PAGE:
Sir Shridath expects adherence to Constitution, Constitutional Reform
DISTINGUISHED Guyanese diplomat Sir Shridath Ramphal has said that once the proceedings before the High Court regarding Guyana’s electoral situation are ruled upon in accordance with the Constitution, political parties in Guyana must be able to move forward, knowing that the Rule of Law crafted decades ago prevailed, and avenues are there for improvement.
In a statement on Sunday, Sir Shridath said: “If events next week are treated with the solemnity and purpose asserted in every Constitution of Guyana since independence, based on commitment to democracy, the rule of law, human rights and in the spirit they proclaim of ‘reconciliation and cooperation’, our nation has every opportunity to overcome and prosper. When the Court pronounces next week, it is upon what is truly constitutional that it must pronounce. By so doing, it will allow all the parties and the people of Guyana to move forward lawfully, and in fulfilment of their solemn pledge to each other.”
Sir Shridath, who had a hand in writing the Constitutions of Independent Guyana in 1966; the Republic of Guyana in 1970, and the 1980 Constitution, said that in each of them the same declaration rings through, “Guyana shall be a sovereign democratic State.”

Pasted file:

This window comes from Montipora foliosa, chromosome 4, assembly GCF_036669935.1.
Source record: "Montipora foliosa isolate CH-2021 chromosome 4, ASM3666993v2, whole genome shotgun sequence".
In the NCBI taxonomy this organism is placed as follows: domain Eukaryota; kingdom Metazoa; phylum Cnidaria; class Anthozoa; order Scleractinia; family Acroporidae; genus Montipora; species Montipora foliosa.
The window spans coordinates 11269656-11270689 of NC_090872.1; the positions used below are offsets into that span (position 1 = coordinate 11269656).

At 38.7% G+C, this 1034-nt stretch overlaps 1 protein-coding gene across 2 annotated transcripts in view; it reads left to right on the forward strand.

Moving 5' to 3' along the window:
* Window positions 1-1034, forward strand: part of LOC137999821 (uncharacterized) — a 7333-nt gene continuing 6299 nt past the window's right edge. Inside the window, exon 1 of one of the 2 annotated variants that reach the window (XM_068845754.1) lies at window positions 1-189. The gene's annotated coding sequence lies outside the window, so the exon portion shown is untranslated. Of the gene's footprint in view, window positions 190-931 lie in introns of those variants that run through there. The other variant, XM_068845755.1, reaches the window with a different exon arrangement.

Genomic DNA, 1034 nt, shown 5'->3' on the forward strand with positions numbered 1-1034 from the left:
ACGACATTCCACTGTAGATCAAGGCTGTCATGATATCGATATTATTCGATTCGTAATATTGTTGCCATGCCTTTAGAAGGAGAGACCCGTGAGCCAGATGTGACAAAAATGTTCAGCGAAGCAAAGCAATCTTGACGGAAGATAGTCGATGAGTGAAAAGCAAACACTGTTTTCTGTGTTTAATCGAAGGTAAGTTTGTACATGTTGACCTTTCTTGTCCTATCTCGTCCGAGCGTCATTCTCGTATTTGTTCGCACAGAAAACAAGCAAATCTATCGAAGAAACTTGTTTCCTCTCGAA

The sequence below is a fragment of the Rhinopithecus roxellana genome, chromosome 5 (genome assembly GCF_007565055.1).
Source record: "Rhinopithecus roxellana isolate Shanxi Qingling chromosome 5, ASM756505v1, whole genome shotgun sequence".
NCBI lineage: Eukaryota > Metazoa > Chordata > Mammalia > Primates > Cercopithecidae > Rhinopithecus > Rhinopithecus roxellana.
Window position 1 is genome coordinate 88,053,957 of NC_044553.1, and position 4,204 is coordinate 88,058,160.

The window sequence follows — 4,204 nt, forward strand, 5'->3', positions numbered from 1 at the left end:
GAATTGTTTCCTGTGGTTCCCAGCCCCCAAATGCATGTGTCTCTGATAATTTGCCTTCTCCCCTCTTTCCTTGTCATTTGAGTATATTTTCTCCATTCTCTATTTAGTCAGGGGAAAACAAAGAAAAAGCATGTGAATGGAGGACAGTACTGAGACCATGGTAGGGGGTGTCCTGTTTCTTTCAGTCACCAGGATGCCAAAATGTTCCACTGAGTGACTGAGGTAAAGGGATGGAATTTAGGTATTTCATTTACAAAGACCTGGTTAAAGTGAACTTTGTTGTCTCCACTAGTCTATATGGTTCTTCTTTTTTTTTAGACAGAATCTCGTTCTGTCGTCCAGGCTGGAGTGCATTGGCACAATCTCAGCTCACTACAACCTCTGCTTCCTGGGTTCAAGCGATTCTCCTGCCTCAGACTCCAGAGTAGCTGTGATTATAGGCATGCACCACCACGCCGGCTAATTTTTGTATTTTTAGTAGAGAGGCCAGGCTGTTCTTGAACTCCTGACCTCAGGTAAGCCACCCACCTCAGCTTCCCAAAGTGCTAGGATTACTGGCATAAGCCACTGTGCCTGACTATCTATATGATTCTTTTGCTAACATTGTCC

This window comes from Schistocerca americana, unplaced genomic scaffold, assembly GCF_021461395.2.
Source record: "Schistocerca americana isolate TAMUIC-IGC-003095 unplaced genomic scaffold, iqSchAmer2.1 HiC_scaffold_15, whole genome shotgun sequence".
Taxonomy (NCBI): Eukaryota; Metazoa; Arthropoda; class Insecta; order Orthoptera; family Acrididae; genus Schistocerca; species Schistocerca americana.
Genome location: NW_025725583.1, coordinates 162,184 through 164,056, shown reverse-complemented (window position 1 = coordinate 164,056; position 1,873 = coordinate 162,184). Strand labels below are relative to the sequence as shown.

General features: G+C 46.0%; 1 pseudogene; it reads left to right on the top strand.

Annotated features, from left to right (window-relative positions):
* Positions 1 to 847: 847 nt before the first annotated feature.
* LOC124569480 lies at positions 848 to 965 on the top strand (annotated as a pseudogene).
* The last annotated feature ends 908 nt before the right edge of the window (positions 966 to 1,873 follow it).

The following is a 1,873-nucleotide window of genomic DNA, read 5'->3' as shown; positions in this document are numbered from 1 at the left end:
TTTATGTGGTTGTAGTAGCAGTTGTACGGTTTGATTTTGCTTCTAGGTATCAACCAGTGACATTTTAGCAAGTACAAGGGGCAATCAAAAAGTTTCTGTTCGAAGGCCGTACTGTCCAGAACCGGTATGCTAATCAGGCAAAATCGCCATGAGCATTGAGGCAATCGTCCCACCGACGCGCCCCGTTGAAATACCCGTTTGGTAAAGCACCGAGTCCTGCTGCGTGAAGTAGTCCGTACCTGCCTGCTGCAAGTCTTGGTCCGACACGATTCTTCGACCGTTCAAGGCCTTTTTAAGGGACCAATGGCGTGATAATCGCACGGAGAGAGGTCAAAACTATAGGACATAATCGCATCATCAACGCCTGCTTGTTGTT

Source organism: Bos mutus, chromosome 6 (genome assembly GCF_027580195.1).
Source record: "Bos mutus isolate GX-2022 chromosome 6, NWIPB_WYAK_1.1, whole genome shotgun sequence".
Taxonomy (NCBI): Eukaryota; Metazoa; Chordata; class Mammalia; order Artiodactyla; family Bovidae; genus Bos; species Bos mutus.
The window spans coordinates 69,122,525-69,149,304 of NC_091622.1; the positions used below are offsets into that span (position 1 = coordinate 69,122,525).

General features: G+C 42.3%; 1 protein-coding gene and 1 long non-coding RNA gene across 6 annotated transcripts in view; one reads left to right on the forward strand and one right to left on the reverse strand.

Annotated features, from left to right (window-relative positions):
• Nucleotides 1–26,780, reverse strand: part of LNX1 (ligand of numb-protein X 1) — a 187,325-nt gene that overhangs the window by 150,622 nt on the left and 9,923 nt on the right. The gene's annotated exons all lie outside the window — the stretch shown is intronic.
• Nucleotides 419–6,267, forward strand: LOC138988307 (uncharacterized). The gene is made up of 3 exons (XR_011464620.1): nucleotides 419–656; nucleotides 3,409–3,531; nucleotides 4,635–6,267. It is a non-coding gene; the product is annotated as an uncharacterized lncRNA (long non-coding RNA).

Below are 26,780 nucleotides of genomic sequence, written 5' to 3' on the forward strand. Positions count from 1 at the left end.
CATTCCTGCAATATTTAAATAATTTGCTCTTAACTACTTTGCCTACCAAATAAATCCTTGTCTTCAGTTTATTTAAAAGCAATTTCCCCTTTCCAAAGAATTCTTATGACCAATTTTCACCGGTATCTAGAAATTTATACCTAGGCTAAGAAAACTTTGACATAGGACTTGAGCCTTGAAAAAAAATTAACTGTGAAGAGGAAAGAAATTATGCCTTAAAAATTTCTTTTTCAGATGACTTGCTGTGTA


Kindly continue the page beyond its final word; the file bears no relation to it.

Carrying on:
He said that the 1980 Constitution, which stands today, declares that Guyanese are proud crafters of a system of governance that promotes “concerted effort and broad-based participation in national decision-making in order to develop a viable economy and a harmonious community, based on democratic values, social justice, fundamental human rights, and the rule of law.”
The fundamental laws were adopted, amended over time, and inspired by the “collective quest for a perfect nation” which holds true to the characteristics of the said Constitution.
Sir Shridath said that in these words lie the DNA of Runnymede, the French Revolution, the American founding fathers, the genes of the Civil Rights Movement in the United States of America and the Anti-Apartheid struggle in Southern Africa, in which an impoverished Guyana played a noble part.
The “collective quest for a perfect nation”, he pointed out, remains the collective goal of the Guyanese people. However, he noted and encouraged the return to the 1998 Herdmanston Accord, which he said called for constitutional reform and outlined the process to achieve it.
CARICOM brokered the Herdmanston Accord with the Leaders of Guyana’s two main political parties following the post- December 15, 1997 election unrest. It included an agreement to complete the reform of the 1980 Constitution.